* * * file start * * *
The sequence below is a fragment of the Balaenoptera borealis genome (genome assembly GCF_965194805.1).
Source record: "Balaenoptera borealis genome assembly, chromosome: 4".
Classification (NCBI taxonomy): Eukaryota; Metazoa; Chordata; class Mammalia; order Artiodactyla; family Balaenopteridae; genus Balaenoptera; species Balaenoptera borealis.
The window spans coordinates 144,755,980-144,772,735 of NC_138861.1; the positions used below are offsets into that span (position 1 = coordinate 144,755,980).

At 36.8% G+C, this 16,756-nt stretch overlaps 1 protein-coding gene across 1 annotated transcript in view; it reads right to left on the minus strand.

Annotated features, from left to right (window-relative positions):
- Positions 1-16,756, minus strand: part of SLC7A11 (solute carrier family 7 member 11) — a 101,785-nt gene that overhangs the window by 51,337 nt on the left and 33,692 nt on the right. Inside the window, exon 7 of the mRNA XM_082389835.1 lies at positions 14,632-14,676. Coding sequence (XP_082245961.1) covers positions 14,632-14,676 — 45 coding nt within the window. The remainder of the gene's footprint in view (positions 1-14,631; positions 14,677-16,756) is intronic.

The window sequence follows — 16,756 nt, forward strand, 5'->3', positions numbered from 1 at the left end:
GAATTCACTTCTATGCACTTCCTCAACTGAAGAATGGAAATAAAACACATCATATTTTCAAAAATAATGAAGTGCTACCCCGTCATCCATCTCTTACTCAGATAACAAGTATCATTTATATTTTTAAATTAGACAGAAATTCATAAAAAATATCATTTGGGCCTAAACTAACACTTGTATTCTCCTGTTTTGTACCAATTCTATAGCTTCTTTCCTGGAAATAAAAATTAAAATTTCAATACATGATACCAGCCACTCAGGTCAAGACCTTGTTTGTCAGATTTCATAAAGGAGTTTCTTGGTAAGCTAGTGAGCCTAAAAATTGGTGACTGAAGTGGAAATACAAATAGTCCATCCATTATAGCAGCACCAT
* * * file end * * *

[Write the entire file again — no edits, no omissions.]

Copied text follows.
The sequence below is a fragment of the Balaenoptera borealis genome (genome assembly GCF_965194805.1).
Source record: "Balaenoptera borealis genome assembly, chromosome: 4".
Classification (NCBI taxonomy): Eukaryota; Metazoa; Chordata; class Mammalia; order Artiodactyla; family Balaenopteridae; genus Balaenoptera; species Balaenoptera borealis.
The window spans coordinates 144,755,980-144,772,735 of NC_138861.1; the positions used below are offsets into that span (position 1 = coordinate 144,755,980).

At 36.8% G+C, this 16,756-nt stretch overlaps 1 protein-coding gene across 1 annotated transcript in view; it reads right to left on the minus strand.

Annotated features, from left to right (window-relative positions):
- Positions 1-16,756, minus strand: part of SLC7A11 (solute carrier family 7 member 11) — a 101,785-nt gene that overhangs the window by 51,337 nt on the left and 33,692 nt on the right. Inside the window, exon 7 of the mRNA XM_082389835.1 lies at positions 14,632-14,676. Coding sequence (XP_082245961.1) covers positions 14,632-14,676 — 45 coding nt within the window. The remainder of the gene's footprint in view (positions 1-14,631; positions 14,677-16,756) is intronic.

The window sequence follows — 16,756 nt, forward strand, 5'->3', positions numbered from 1 at the left end:
GAATTCACTTCTATGCACTTCCTCAACTGAAGAATGGAAATAAAACACATCATATTTTCAAAAATAATGAAGTGCTACCCCGTCATCCATCTCTTACTCAGATAACAAGTATCATTTATATTTTTAAATTAGACAGAAATTCATAAAAAATATCATTTGGGCCTAAACTAACACTTGTATTCTCCTGTTTTGTACCAATTCTATAGCTTCTTTCCTGGAAATAAAAATTAAAATTTCAATACATGATACCAGCCACTCAGGTCAAGACCTTGTTTGTCAGATTTCATAAAGGAGTTTCTTGGTAAGCTAGTGAGCCTAAAAATTGGTGACTGAAGTGGAAATACAAATAGTCCATCCATTATAGCAGCACCAT